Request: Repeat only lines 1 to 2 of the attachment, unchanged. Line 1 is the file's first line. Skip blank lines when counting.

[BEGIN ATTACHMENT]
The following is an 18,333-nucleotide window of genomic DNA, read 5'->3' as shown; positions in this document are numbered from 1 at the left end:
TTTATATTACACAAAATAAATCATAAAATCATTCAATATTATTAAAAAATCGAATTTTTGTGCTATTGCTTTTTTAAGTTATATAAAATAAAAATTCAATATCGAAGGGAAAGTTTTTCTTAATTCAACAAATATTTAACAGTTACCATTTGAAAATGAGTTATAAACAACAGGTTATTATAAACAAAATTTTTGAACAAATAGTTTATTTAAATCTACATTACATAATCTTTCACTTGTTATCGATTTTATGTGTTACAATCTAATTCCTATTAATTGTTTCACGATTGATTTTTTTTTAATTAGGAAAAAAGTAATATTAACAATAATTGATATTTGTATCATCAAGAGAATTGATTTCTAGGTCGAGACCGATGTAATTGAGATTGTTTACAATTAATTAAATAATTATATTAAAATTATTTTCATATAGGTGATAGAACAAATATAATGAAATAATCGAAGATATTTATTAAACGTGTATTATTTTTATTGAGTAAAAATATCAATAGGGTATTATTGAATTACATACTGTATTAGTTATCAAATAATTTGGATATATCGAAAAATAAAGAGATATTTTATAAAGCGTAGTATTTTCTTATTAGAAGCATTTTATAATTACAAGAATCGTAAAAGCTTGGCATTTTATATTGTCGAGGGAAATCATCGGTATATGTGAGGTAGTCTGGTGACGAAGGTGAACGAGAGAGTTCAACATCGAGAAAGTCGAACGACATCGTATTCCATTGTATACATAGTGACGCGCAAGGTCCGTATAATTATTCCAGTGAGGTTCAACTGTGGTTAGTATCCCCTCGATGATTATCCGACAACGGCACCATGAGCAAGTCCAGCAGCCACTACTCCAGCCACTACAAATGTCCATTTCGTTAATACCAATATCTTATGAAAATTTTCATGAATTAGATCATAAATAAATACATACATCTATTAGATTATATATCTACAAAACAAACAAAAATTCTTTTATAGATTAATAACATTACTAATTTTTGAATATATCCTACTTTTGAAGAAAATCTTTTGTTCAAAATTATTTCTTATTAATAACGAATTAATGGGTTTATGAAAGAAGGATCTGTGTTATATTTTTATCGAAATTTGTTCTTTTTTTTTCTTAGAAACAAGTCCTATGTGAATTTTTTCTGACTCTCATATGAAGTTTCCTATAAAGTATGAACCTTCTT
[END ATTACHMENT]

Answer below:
The following is an 18,333-nucleotide window of genomic DNA, read 5'->3' as shown; positions in this document are numbered from 1 at the left end:
TTTATATTACACAAAATAAATCATAAAATCATTCAATATTATTAAAAAATCGAATTTTTGTGCTATTGCTTTTTTAAGTTATATAAAATAAAAATTCAATATCGAAGGGAAAGTTTTTCTTAATTCAACAAATATTTAACAGTTACCATTTGAAAATGAGTTATAAACAACAGGTTATTATAAACAAAATTTTTGAACAAATAGTTTATTTAAATCTACATTACATAATCTTTCACTTGTTATCGATTTTATGTGTTACAATCTAATTCCTATTAATTGTTTCACGATTGATTTTTTTTTAATTAGGAAAAAAGTAATATTAACAATAATTGATATTTGTATCATCAAGAGAATTGATTTCTAGGTCGAGACCGATGTAATTGAGATTGTTTACAATTAATTAAATAATTATATTAAAATTATTTTCATATAGGTGATAGAACAAATATAATGAAATAATCGAAGATATTTATTAAACGTGTATTATTTTTATTGAGTAAAAATATCAATAGGGTATTATTGAATTACATACTGTATTAGTTATCAAATAATTTGGATATATCGAAAAATAAAGAGATATTTTATAAAGCGTAGTATTTTCTTATTAGAAGCATTTTATAATTACAAGAATCGTAAAAGCTTGGCATTTTATATTGTCGAGGGAAATCATCGGTATATGTGAGGTAGTCTGGTGACGAAGGTGAACGAGAGAGTTCAACATCGAGAAAGTCGAACGACATCGTATTCCATTGTATACATAGTGACGCGCAAGGTCCGTATAATTATTCCAGTGAGGTTCAACTGTGGTTAGTATCCCCTCGATGATTATCCGACAACGGCACCATGAGCAAGTCCAGCAGCCACTACTCCAGCCACTACAAATGTCCATTTCGTTAATACCAATATCTTATGAAAATTTTCATGAATTAGATCATAAATAAATACATACATCTATTAGATTATATATCTACAAAACAAACAAAAATTCTTTTATAGATTAATAACATTACTAATTTTTGAATATATCCTACTTTTGAAGAAAATCTTTTGTTCAAAATTATTTCTTATTAATAACGAATTAATGGGTTTATGAAAGAAGGATCTGTGTTATATTTTTATCGAAATTTGTTCTTTTTTTTTCTTAGAAACAAGTCCTATGTGAATTTTTTCTGACTCTCATATGAAGTTTCCTATAAAGTATGAACCTTCTT